On February 19, 1942, President Franklin D. Roosevelt signs Executive Order 9066, initiating a controversial World War II policy with lasting consequences for Japanese Americans. The document ordered the forced removal of resident "enemy aliens" from parts of the West vaguely identified as military areas.
After the bombing of Pearl Harbor by the Japanese in 1941, Roosevelt came under increasing pressure by military and political advisors to address the nation’s fears of further Japanese attack or sabotage, particularly on the West Coast, where naval ports, commercial shipping and agriculture were most vulnerable. Included in the off-limits military areas referred to in the order were ill-defined areas around West Coast cities, ports and industrial and agricultural regions. While 9066 also affected Italian and German Americans, the largest numbers of detainees were by far Japanese Americans.
On the West Coast, long-standing racism against Japanese Americans, motivated in part by jealousy over their commercial success, erupted after Pearl Harbor into furious demands to remove them en masse to Relocation Centers for the duration of the war.
Japanese immigrants and their descendants, regardless of American citizenship status or length of residence, were systematically rounded up and placed in prison camps. Evacuees, as they were sometimes called, could take only as many possessions as they could carry and were forcibly placed in crude, cramped quarters. In the western states, camps on remote and barren sites such as Manzanar and Tule Lake housed thousands of families whose lives were interrupted and in some cases destroyed by Executive Order 9066. Many lost businesses, farms and loved ones as a result.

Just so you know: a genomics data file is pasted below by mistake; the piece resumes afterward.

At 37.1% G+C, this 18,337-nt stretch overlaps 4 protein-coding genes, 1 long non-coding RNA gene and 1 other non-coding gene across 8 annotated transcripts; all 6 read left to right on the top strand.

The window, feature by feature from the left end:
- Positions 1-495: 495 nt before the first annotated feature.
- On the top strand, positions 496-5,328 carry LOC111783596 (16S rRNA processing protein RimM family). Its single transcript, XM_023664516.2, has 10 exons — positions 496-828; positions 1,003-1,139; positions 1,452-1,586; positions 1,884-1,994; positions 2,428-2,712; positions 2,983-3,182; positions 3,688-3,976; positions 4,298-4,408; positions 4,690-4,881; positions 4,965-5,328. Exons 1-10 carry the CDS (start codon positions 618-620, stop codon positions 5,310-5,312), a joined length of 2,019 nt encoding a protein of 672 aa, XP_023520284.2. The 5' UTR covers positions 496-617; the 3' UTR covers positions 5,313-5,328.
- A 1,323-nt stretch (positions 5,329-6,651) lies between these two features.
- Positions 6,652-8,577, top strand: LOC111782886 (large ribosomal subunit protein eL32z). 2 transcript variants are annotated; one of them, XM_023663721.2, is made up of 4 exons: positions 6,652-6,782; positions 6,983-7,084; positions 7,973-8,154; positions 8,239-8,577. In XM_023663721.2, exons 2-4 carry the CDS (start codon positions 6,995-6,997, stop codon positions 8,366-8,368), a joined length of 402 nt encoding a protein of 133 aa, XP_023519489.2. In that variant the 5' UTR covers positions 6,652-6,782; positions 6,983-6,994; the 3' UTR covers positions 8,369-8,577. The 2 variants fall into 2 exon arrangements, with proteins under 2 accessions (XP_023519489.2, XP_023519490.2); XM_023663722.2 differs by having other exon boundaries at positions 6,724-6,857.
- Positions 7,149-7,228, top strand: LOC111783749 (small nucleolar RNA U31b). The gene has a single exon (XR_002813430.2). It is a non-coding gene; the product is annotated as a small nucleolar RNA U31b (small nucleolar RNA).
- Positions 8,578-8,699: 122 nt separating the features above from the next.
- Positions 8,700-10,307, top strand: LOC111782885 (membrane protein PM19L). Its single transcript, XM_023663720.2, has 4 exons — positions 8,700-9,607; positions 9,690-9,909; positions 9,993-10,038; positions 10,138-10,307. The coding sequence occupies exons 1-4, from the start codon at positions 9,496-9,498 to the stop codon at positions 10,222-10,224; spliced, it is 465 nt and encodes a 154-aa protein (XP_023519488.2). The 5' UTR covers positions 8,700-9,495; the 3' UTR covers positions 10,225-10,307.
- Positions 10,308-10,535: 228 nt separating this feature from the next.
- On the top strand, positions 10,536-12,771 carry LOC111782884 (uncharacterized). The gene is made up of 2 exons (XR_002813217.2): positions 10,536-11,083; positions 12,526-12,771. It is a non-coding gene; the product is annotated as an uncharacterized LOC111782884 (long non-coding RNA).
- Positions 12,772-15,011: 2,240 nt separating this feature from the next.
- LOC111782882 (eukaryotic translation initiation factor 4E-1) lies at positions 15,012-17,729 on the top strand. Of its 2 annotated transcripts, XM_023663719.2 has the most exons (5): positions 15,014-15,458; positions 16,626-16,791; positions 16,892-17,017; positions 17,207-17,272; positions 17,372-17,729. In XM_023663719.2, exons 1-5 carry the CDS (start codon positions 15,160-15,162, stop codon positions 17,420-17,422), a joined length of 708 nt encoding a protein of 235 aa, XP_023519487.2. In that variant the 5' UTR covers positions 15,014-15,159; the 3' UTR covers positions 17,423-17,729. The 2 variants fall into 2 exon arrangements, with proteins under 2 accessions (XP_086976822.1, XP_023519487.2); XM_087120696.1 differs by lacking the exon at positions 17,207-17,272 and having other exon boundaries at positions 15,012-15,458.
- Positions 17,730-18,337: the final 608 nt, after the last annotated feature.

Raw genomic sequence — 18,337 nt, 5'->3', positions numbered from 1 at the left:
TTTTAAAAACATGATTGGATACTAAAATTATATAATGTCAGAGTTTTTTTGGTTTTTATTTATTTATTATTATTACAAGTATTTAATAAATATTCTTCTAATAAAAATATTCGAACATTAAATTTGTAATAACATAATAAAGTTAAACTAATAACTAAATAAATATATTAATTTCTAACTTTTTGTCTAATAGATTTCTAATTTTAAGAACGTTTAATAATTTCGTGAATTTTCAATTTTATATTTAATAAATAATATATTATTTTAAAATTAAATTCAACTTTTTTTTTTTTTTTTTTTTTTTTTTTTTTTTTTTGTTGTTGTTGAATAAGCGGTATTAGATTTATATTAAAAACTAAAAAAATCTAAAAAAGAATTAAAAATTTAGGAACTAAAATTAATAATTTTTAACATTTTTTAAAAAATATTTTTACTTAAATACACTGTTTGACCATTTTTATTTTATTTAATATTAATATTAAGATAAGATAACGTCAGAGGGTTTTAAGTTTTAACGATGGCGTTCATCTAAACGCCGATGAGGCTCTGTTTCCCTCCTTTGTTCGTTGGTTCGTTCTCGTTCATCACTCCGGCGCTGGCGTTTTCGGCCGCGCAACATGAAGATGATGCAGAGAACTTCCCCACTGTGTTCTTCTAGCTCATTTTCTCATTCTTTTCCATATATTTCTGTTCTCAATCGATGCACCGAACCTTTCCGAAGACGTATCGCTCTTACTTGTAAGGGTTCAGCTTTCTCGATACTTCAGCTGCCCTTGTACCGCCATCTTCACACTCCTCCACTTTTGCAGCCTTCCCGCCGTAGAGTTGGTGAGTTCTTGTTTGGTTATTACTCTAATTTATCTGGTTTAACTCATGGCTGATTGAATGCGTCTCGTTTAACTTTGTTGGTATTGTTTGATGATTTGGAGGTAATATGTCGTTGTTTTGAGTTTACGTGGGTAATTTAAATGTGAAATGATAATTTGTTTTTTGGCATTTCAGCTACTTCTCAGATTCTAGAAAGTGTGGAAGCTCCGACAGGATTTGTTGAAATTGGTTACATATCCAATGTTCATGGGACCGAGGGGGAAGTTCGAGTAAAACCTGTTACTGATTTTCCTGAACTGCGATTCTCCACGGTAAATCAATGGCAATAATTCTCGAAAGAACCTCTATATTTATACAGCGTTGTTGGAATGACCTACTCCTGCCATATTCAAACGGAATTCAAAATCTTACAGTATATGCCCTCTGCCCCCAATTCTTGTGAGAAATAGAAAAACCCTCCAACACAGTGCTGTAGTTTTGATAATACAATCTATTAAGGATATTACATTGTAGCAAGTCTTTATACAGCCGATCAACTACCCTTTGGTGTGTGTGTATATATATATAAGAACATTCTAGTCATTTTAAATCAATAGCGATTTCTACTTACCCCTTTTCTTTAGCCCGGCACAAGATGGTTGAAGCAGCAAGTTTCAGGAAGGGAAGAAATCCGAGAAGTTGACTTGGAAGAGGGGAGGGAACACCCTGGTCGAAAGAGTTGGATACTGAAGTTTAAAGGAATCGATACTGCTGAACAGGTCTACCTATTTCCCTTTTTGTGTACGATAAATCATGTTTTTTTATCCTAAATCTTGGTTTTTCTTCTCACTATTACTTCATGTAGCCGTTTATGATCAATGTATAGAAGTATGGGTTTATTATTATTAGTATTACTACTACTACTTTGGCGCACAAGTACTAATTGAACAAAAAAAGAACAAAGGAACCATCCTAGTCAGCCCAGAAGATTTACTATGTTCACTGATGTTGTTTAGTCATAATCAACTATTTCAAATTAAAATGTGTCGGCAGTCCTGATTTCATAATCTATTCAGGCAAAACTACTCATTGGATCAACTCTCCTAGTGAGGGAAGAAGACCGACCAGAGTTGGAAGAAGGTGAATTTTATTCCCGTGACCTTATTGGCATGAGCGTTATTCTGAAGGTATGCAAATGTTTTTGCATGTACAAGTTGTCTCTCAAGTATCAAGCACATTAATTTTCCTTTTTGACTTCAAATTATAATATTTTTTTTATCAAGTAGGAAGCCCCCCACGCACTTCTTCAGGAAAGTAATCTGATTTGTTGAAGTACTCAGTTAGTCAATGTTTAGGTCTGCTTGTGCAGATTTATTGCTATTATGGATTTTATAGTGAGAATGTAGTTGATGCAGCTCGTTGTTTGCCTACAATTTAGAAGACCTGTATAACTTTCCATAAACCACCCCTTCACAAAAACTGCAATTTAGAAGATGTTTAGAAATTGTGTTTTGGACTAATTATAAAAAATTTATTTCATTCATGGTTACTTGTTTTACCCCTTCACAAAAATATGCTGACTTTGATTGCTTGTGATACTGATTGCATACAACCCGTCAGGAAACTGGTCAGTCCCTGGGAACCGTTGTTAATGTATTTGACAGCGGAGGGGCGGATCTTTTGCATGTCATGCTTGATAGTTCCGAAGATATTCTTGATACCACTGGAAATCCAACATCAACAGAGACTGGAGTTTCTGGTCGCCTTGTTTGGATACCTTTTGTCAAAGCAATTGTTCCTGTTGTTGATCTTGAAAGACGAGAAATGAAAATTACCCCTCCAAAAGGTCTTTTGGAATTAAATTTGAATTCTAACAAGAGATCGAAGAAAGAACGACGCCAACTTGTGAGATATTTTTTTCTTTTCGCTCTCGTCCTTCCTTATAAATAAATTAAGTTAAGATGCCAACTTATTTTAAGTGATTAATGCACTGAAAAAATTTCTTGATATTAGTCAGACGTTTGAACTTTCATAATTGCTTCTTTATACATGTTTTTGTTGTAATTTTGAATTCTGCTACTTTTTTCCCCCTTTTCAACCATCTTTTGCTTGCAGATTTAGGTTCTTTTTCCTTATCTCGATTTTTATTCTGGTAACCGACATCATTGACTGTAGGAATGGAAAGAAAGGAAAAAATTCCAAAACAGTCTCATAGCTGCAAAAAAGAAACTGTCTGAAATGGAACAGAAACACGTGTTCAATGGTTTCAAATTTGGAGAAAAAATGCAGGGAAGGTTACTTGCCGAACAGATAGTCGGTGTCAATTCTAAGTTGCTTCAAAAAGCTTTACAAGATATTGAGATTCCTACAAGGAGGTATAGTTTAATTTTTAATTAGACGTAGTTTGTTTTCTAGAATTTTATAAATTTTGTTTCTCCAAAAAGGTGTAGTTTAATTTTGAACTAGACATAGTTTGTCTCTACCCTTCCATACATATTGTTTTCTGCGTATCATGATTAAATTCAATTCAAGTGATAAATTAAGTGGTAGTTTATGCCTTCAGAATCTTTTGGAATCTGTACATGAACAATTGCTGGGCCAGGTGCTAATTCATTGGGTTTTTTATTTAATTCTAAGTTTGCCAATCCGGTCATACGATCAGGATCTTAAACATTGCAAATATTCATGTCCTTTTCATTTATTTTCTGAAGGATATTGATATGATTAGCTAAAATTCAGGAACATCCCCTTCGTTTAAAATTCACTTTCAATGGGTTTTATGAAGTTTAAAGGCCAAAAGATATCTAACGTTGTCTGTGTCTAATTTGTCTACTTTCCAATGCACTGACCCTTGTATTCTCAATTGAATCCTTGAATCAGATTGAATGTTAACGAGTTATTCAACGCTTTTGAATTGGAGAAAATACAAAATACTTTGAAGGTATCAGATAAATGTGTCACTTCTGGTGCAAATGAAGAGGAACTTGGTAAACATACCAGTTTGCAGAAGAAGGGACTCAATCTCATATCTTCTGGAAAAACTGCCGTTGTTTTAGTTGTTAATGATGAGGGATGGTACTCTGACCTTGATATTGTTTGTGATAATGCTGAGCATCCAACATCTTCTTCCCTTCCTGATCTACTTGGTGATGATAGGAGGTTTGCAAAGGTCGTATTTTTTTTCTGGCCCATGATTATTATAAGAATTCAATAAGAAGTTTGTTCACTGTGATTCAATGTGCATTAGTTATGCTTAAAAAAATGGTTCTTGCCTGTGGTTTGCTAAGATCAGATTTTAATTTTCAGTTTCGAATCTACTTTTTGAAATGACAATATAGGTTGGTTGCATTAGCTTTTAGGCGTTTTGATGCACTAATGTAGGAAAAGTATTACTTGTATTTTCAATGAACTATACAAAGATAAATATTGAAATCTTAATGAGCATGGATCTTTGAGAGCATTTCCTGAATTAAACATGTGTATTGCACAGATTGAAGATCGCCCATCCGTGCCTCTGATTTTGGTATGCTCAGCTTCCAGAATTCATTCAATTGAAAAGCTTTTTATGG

READ MORE: These Photos Show the Harsh Reality of Life in WWII Japanese-American Internment Camps
Roosevelt delegated enforcement of 9066 to the War Department, telling Secretary of War Henry Stimson to be as reasonable as possible in executing the order. Attorney General Francis Biddle recalled Roosevelt’s grim determination to do whatever he thought was necessary to win the war. Biddle observed that Roosevelt was not much concerned with the gravity or implications of issuing an order that essentially contradicted the Bill of Rights.
In her memoirs, Eleanor Roosevelt recalled being completely floored by her husband’s action. A fierce proponent of civil rights, Eleanor hoped to change Roosevelt’s mind, but when she brought the subject up with him, he interrupted her and told her never to mention it again.
During the war, the U.S. Supreme Court heard two cases challenging the constitutionality of Executive Order 9066, upholding it both times. Finally, on February 19, 1976, decades after the war, Gerald Ford signed an order prohibiting the executive branch from re-instituting the notorious and tragic World War II order. In 1988, President Ronald Reagan issued a public apology on behalf of the government and authorized reparations for former Japanese American internees or their descendants.
READ MORE: Japanese Internment